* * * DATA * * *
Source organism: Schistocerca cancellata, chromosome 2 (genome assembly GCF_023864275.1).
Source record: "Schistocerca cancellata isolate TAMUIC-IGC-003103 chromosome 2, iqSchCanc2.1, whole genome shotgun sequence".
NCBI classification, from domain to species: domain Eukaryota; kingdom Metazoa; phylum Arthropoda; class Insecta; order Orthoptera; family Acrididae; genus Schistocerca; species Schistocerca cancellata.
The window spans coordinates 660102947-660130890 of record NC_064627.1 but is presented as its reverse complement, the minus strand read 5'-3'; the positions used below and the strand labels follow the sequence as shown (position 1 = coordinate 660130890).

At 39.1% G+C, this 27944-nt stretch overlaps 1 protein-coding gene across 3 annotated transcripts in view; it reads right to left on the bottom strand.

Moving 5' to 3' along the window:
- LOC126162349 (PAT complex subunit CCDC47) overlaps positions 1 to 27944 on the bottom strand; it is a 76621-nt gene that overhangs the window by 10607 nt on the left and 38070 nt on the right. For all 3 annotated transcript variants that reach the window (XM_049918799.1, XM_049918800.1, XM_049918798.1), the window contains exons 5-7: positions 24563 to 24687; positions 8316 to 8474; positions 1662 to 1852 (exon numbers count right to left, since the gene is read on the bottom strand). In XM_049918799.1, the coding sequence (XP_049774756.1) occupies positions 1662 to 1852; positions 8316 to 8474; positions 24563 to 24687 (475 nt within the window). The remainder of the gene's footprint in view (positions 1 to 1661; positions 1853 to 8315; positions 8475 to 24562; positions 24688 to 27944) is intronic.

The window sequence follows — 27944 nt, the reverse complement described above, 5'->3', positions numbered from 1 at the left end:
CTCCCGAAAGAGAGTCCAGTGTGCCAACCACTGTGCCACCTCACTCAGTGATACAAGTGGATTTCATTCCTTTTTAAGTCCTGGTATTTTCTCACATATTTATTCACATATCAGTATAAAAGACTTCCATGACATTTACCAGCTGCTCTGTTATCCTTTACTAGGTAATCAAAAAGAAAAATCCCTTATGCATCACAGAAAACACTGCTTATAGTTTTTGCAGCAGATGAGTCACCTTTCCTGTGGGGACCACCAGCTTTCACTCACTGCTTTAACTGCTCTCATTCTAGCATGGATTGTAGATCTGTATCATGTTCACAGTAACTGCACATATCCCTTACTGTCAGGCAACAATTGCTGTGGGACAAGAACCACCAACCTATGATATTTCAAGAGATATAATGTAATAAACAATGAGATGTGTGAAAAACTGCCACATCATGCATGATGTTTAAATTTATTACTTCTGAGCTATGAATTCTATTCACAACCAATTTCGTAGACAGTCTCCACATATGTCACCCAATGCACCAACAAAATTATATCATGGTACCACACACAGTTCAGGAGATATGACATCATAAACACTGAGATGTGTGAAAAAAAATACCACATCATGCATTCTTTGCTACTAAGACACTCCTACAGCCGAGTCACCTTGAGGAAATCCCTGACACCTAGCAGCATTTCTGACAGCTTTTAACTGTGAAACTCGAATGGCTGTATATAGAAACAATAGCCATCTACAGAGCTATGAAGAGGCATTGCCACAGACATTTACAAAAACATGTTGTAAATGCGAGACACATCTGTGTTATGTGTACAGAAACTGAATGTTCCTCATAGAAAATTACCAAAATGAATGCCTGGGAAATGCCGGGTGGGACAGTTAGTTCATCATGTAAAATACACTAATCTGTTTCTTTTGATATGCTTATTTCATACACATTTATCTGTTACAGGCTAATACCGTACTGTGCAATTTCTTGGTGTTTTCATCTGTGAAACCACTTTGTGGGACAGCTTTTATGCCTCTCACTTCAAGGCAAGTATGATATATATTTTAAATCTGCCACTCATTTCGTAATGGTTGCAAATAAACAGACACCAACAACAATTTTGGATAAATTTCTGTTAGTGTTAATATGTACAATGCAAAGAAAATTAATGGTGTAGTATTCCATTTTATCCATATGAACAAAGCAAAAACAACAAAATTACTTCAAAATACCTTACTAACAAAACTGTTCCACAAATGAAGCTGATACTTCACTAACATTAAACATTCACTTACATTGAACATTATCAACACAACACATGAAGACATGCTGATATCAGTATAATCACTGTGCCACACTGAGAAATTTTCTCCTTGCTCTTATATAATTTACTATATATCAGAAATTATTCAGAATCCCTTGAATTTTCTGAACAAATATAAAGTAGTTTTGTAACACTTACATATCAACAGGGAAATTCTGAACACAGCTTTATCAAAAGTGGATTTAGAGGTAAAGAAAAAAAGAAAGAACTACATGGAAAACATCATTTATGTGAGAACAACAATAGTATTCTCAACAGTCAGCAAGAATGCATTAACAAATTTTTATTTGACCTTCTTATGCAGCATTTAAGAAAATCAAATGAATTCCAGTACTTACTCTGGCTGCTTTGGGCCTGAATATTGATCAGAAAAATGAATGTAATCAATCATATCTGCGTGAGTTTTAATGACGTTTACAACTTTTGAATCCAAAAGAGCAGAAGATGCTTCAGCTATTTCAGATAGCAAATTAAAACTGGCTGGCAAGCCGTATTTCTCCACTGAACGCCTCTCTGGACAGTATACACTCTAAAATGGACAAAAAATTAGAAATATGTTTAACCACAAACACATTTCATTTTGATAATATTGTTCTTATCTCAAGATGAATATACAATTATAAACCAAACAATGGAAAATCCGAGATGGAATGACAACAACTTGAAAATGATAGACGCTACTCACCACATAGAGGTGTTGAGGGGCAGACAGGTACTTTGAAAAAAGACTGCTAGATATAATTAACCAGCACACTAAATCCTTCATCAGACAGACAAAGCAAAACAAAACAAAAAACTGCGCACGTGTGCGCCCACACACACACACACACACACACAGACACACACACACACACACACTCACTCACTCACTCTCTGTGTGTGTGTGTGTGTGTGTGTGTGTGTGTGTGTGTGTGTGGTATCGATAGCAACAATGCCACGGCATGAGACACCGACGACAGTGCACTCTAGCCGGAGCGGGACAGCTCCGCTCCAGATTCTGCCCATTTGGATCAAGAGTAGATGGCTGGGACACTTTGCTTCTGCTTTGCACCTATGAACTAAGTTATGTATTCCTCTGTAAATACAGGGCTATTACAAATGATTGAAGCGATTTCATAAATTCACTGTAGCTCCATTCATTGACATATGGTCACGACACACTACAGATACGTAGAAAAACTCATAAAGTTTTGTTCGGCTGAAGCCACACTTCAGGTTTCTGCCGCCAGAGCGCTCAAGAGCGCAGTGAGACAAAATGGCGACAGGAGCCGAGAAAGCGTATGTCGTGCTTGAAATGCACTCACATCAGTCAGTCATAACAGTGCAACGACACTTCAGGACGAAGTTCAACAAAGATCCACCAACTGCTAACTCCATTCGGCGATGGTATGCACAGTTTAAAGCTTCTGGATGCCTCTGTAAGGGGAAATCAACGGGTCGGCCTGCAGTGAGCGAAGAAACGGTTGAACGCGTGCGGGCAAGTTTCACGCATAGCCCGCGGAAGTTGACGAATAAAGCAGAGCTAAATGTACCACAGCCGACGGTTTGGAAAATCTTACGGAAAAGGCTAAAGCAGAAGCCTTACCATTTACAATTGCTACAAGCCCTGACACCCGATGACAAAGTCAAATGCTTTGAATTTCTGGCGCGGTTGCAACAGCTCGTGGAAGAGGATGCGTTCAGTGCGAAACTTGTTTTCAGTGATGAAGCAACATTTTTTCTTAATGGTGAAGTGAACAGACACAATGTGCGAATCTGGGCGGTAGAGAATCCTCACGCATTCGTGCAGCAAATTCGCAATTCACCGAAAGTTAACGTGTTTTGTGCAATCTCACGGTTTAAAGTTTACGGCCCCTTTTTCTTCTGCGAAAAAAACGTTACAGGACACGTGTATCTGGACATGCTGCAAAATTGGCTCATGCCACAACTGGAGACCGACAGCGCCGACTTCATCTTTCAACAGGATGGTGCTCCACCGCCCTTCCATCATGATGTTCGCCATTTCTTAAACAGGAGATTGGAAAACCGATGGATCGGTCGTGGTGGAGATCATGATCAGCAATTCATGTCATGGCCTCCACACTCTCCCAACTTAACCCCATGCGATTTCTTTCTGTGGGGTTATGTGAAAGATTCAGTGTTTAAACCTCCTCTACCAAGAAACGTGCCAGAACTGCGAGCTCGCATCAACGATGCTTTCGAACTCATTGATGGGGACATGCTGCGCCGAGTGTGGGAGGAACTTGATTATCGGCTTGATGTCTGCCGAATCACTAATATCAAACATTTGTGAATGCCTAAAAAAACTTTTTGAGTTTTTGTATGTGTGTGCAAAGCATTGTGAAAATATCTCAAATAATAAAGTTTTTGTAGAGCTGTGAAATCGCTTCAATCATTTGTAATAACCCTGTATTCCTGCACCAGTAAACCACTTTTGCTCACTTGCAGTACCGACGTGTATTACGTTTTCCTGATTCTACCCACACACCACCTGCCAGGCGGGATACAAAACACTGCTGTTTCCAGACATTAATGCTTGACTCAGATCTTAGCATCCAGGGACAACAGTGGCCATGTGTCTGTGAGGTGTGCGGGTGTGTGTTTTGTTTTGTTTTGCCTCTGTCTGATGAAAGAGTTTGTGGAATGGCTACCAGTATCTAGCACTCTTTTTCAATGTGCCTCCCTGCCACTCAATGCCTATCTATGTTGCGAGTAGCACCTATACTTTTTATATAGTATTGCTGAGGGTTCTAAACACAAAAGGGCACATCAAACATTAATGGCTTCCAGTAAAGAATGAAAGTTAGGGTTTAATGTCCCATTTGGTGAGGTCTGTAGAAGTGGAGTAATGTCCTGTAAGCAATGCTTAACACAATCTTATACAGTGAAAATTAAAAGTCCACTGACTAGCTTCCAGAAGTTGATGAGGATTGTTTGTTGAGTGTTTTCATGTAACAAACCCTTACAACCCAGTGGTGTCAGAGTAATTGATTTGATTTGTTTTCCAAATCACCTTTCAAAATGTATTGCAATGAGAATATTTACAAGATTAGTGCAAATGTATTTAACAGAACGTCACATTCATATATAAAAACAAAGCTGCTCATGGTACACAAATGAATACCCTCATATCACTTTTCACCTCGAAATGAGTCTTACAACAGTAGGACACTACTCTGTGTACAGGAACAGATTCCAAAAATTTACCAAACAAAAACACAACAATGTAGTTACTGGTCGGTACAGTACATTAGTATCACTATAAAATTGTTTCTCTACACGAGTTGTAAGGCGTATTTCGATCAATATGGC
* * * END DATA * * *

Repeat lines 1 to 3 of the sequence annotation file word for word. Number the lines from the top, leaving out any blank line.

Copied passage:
Source organism: Schistocerca cancellata, chromosome 2 (genome assembly GCF_023864275.1).
Source record: "Schistocerca cancellata isolate TAMUIC-IGC-003103 chromosome 2, iqSchCanc2.1, whole genome shotgun sequence".
NCBI classification, from domain to species: domain Eukaryota; kingdom Metazoa; phylum Arthropoda; class Insecta; order Orthoptera; family Acrididae; genus Schistocerca; species Schistocerca cancellata.